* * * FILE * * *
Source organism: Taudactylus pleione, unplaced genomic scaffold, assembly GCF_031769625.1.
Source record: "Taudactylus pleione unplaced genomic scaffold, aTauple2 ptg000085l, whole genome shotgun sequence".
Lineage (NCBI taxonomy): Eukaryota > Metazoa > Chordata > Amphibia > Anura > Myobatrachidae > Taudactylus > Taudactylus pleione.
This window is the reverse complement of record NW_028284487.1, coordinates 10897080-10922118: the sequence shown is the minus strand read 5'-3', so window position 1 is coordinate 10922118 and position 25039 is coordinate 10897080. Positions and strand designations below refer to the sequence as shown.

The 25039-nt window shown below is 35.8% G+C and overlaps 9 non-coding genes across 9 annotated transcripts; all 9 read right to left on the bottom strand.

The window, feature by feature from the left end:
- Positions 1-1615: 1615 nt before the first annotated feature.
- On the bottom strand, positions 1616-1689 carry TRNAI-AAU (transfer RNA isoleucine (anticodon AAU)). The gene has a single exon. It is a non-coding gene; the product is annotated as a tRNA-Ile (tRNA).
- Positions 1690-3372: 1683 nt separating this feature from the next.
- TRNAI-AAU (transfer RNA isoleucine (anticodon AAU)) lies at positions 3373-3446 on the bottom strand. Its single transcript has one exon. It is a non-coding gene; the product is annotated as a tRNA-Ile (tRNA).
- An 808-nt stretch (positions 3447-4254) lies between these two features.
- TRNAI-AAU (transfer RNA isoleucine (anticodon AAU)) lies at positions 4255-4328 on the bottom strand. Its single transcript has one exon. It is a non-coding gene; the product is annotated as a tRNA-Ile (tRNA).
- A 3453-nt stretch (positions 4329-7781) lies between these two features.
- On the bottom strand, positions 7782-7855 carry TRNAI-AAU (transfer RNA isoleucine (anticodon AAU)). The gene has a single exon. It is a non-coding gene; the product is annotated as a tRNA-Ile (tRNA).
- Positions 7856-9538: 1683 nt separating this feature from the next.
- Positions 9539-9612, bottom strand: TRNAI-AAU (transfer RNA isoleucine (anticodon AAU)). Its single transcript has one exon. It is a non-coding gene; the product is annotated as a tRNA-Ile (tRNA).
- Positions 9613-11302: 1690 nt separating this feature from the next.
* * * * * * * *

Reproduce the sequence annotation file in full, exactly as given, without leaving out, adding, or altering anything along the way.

Source organism: Taudactylus pleione, unplaced genomic scaffold, assembly GCF_031769625.1.
Source record: "Taudactylus pleione unplaced genomic scaffold, aTauple2 ptg000085l, whole genome shotgun sequence".
Lineage (NCBI taxonomy): Eukaryota > Metazoa > Chordata > Amphibia > Anura > Myobatrachidae > Taudactylus > Taudactylus pleione.
This window is the reverse complement of record NW_028284487.1, coordinates 10897080-10922118: the sequence shown is the minus strand read 5'-3', so window position 1 is coordinate 10922118 and position 25039 is coordinate 10897080. Positions and strand designations below refer to the sequence as shown.

The 25039-nt window shown below is 35.8% G+C and overlaps 9 non-coding genes across 9 annotated transcripts; all 9 read right to left on the bottom strand.

The window, feature by feature from the left end:
- Positions 1-1615: 1615 nt before the first annotated feature.
- On the bottom strand, positions 1616-1689 carry TRNAI-AAU (transfer RNA isoleucine (anticodon AAU)). The gene has a single exon. It is a non-coding gene; the product is annotated as a tRNA-Ile (tRNA).
- Positions 1690-3372: 1683 nt separating this feature from the next.
- TRNAI-AAU (transfer RNA isoleucine (anticodon AAU)) lies at positions 3373-3446 on the bottom strand. Its single transcript has one exon. It is a non-coding gene; the product is annotated as a tRNA-Ile (tRNA).
- An 808-nt stretch (positions 3447-4254) lies between these two features.
- TRNAI-AAU (transfer RNA isoleucine (anticodon AAU)) lies at positions 4255-4328 on the bottom strand. Its single transcript has one exon. It is a non-coding gene; the product is annotated as a tRNA-Ile (tRNA).
- A 3453-nt stretch (positions 4329-7781) lies between these two features.
- On the bottom strand, positions 7782-7855 carry TRNAI-AAU (transfer RNA isoleucine (anticodon AAU)). The gene has a single exon. It is a non-coding gene; the product is annotated as a tRNA-Ile (tRNA).
- Positions 7856-9538: 1683 nt separating this feature from the next.
- Positions 9539-9612, bottom strand: TRNAI-AAU (transfer RNA isoleucine (anticodon AAU)). Its single transcript has one exon. It is a non-coding gene; the product is annotated as a tRNA-Ile (tRNA).
- Positions 9613-11302: 1690 nt separating this feature from the next.